MONTREUX, Switzerland (Reuters) - Pop star Lady Gaga and crooner Tony Bennett brought a mix of Cole Porter, Duke Ellington, Frank Sinatra and even Edith Piaf to a sell-out crowd spanning generations at the Montreux Jazz Festival on Monday night.
Legendary producer Quincy Jones introduced the odd American couple, praising Gaga as a singer who had “blown his mind.” He also recalled working on the musical arrangement for Bennett’s 1966 hit “Girl Talk.”
“This would be Claude’s definite dream,” Jones said, referring to Claude Nobs, the late founder of one of Europe’s most prestigious summer music festivals, now in its 49th edition.
Bennett, the only person in the famed Stravinski Auditorium wearing a jacket and tie, and the blond Gaga, appearing first in a long shiny silver dress with plunging neckline, opened with “Anything Goes,” a Cole Porter tune of the 1930s.
The pair of New Yorkers then sang “Cheek to Cheek” by Irving Berlin, the title track from their 2014 album of jazz standards for which they won a Grammy Award in February.
Bennett, just weeks shy of his 89th birthday, and Gaga, already a six-time Grammy winner at age 29, delivered 30 songs during their 100-minute non-stop show, backed by nine musicians.
“We’re selling our album around the world, please buy it. She really needs the money,” Bennett quipped.
Gaga, born Stefani Joanne Angelina Germanotta, is better known for her hits “Paparazzi” and “Poker Face.”
Gaga hit the high notes in Montreux in half a dozen eye-popping outfits, changing backstage during Bennett’s solos. During love ballads, she gave him hugs or kisses on the cheeks.
For their “I Won’t Dance” duet, she wore a black dress and long gloves, with glittering eyebrows.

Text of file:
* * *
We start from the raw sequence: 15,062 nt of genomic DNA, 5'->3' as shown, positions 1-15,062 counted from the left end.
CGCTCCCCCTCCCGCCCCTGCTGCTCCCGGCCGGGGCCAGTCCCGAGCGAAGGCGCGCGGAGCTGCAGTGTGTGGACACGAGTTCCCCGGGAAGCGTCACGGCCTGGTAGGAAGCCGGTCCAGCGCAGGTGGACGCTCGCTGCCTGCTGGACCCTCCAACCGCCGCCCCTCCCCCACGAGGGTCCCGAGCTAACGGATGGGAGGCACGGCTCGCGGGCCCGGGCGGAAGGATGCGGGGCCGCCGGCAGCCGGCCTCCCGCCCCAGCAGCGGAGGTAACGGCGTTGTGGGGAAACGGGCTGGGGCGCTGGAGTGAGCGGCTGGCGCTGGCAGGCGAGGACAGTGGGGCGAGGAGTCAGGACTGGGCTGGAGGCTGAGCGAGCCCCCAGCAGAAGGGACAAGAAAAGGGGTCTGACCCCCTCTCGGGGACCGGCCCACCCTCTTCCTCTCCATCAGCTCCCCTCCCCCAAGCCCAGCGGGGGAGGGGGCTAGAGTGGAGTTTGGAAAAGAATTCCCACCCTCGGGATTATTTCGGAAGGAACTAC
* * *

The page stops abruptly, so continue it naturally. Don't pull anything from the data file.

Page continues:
In “I Can’t Give You Anything But Love,” Gaga played the vamp in a red feathered dress with transparent top. For “Let’s Face the Music and Dance” her silver dress with chain belt gave her the allure of the swinging 60s.
She sat back-to-back with pianist Michael Renzi cabaret style for “Everytime We Say Goodbye,” another Cole Porter hit.
Bennett paid tribute to Sinatra, born 100 years ago, saying the late star had been “opening his soul” with the song “I’ve got the World on a String.” He then performed his personal favorite, “In the Wee Small Hours.”
Introducing the song “Smile,” Bennett told the crowd that he had once received a fan letter from Switzerland about the best-selling theme song from the 1936 movie “Modern Times.”
“I couldn’t believe it. It was from Mr. Charlie Chaplin,” he said of the British actor who lived in nearby Vevey.
Gaga, dressed in a vintage pink satin dress with huge bow at the waist, sang “La Vie en Rose,” earning the biggest applause of the night for her moving version of Piaf’s signature song.
Reporting by Stephanie Nebehay; Editing by Cynthia Osterman